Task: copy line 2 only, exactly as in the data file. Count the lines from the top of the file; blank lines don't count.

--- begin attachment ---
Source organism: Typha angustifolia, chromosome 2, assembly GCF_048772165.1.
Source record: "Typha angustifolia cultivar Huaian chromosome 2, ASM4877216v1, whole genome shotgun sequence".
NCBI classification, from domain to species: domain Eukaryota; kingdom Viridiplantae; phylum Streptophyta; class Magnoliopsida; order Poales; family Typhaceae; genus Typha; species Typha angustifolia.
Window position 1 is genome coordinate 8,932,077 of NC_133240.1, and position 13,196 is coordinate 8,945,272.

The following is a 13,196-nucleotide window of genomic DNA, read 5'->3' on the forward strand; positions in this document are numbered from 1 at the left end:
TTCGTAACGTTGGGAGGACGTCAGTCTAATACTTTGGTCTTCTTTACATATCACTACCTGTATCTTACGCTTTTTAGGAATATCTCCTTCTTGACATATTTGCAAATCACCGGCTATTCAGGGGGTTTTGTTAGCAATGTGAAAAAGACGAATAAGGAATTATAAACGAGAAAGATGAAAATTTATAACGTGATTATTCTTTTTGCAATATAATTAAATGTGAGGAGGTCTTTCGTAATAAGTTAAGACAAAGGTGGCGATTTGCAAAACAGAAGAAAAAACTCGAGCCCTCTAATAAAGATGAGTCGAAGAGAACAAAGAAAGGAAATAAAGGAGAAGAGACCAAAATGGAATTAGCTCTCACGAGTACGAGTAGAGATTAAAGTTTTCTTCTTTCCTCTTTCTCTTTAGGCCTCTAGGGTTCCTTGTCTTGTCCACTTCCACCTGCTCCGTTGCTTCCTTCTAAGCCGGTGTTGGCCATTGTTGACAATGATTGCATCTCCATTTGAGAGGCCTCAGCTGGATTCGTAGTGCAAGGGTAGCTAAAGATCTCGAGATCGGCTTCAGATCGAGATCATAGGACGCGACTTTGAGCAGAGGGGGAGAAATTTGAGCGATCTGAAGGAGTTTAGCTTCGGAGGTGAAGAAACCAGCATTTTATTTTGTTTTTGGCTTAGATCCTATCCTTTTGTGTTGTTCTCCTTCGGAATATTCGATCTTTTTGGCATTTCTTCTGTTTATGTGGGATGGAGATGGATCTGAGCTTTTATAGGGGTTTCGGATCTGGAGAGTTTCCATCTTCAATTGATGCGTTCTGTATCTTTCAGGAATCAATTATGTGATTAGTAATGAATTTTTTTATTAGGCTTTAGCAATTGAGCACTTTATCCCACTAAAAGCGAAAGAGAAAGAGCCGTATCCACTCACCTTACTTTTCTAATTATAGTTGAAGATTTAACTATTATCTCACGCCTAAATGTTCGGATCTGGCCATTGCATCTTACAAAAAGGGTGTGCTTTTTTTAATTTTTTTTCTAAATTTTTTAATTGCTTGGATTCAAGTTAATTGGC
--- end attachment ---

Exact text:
Source record: "Typha angustifolia cultivar Huaian chromosome 2, ASM4877216v1, whole genome shotgun sequence".